My poor, sad old wool blanket.
January 1, 2015 2:37 PM   Subscribe

I have a wool blanket given to me as a gift as a child. It's about 25 years old and it is AWESOME especially in cold cold winters. Here is the problem; I've abused the poor thing, and probably need to keep abusing it because of my allergies. How can I care for it, but limit the damage further.

The blanket has to be at least 25 years old. Maybe older. I got it as a gift from an uncle that got it in Mexico. It is really heavy and scratchy, but if you throw it on top of the other blankets, it makes me impervious to even the coldest nights.

I have dust allergies though, and have to wash it on hot. And so it's shrunken quit a bit. Then I sort of forgot about it for a few years. But now the blanket is back and I love it so. Except dust mite allergies mean I really need to wash it on a regular basis. I'm not sure exactly sure how to launder it. Have I already shrunk the hell out of it, so subsequent hot washing won't matter? Or will I continue to murder my poor blanket?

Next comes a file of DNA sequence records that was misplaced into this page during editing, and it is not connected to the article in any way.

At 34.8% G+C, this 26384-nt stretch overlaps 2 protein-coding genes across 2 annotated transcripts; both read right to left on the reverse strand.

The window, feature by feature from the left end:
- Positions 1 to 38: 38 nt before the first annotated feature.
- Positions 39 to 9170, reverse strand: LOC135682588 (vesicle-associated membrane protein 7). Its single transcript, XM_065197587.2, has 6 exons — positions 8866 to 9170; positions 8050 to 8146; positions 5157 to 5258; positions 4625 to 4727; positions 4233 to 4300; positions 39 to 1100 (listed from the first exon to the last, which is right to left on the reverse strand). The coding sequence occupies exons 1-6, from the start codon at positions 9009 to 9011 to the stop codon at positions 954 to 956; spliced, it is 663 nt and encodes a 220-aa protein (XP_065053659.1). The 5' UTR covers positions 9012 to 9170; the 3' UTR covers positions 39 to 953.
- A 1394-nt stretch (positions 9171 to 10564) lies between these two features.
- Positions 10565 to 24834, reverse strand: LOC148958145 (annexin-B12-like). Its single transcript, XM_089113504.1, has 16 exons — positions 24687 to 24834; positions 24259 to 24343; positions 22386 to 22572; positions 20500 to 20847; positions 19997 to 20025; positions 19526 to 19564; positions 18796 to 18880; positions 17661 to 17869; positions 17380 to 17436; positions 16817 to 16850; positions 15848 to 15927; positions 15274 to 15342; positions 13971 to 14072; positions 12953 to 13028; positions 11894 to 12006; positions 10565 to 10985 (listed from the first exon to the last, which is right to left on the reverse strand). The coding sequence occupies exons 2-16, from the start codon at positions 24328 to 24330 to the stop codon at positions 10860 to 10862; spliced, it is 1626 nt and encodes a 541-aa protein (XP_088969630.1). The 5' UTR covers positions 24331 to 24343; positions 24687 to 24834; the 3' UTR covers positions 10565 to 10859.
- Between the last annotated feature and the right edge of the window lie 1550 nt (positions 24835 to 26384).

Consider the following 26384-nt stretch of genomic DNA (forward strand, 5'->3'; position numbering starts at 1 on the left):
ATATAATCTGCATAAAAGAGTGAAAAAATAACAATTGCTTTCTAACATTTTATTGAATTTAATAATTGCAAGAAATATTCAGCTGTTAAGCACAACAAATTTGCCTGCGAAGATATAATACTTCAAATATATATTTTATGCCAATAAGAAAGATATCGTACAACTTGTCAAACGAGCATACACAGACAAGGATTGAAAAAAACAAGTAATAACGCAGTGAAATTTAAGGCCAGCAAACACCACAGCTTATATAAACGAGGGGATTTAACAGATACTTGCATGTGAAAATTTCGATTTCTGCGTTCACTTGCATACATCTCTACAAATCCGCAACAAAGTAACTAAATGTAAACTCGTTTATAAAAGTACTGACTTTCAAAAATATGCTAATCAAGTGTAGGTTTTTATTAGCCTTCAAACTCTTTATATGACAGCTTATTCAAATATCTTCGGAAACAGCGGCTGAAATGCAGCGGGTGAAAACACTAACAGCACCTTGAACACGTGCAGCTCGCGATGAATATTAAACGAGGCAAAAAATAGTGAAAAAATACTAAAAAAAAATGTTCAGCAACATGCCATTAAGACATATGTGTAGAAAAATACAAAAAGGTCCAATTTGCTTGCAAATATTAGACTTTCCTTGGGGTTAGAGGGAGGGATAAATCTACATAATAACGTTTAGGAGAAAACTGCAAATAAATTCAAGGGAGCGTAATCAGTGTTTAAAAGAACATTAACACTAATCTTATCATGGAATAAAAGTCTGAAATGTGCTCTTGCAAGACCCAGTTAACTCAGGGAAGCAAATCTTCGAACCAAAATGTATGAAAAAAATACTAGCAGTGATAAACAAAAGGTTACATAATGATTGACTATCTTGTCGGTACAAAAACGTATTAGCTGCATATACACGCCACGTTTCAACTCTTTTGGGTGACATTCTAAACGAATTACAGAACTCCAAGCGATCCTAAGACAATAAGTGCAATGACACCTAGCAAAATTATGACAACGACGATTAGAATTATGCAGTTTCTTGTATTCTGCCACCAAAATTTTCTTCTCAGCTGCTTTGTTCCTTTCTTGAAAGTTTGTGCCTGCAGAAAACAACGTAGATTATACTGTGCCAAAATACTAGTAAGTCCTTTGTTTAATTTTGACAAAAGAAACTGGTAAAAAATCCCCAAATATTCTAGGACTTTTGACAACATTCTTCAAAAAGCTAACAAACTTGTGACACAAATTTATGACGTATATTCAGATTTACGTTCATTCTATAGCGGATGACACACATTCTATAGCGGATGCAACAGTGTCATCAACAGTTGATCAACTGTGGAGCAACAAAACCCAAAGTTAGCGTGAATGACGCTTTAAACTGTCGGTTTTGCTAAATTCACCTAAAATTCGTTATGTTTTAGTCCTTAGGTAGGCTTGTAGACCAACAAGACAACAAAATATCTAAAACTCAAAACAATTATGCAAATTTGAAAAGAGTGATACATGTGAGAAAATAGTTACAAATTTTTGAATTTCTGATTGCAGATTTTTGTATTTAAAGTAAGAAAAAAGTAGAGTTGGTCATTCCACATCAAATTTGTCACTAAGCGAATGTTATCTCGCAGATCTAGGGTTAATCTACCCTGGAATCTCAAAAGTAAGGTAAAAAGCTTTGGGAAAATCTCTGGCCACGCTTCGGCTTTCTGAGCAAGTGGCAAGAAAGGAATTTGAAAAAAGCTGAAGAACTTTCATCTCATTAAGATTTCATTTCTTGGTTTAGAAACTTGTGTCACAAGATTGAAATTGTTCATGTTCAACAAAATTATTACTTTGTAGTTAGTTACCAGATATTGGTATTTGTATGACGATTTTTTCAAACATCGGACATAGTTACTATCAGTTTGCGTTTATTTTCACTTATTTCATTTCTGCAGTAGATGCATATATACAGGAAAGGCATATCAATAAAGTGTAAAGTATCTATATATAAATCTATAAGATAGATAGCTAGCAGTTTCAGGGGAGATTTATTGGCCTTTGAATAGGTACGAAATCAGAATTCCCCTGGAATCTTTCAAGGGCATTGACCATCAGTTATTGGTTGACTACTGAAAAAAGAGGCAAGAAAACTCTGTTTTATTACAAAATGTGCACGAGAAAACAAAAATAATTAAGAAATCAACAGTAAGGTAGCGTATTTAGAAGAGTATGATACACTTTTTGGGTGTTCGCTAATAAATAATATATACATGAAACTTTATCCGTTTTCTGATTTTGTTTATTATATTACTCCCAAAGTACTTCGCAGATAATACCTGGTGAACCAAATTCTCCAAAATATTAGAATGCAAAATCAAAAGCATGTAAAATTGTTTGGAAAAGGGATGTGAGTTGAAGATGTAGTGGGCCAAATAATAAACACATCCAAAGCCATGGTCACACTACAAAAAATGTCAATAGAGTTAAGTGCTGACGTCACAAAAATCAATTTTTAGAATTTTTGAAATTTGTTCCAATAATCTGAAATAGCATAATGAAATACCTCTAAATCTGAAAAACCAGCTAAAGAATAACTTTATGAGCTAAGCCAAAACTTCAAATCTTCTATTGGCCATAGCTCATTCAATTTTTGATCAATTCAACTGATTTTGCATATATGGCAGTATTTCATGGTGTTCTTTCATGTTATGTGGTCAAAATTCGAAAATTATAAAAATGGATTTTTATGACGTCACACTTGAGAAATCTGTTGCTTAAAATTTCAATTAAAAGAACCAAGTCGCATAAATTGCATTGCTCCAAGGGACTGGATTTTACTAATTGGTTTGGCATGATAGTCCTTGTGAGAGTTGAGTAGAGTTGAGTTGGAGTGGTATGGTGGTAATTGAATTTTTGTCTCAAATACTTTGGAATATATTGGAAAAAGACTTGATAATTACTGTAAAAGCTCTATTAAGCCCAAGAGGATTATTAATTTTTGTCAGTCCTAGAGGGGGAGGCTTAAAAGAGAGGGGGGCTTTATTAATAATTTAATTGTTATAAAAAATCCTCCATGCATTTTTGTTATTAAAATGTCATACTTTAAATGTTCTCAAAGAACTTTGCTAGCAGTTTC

And can I continue to dry it? Same reason, want to limit allergens (in this case, mold). It's really thick, so holds water for a long time before drying.

Any thoughts?
posted by [insert clever name here] to Home & Garden (15 answers total) 2 users marked this as a favorite
Don't dry it! Let it air dry on a rack. You can reshape wool when it's wet. Sheep get wet, it's fine.

Send it to a dry cleaner for laundering and re-blocking. They can handle it.
posted by Ruthless Bunny at 2:40 PM on January 1, 2015 [5 favorites]

It might already be felted due to hot washing and agitation -- if it is, you can't really felt it further, so you can continue washing it on hot.

If it isn't felted yet, the proper way to care for wool is to hand wash in tepid water, reshape and lay flat to dry. Even better is to use a no rinse detergent like Eucalan.
posted by telegraph at 2:52 PM on January 1, 2015 [1 favorite]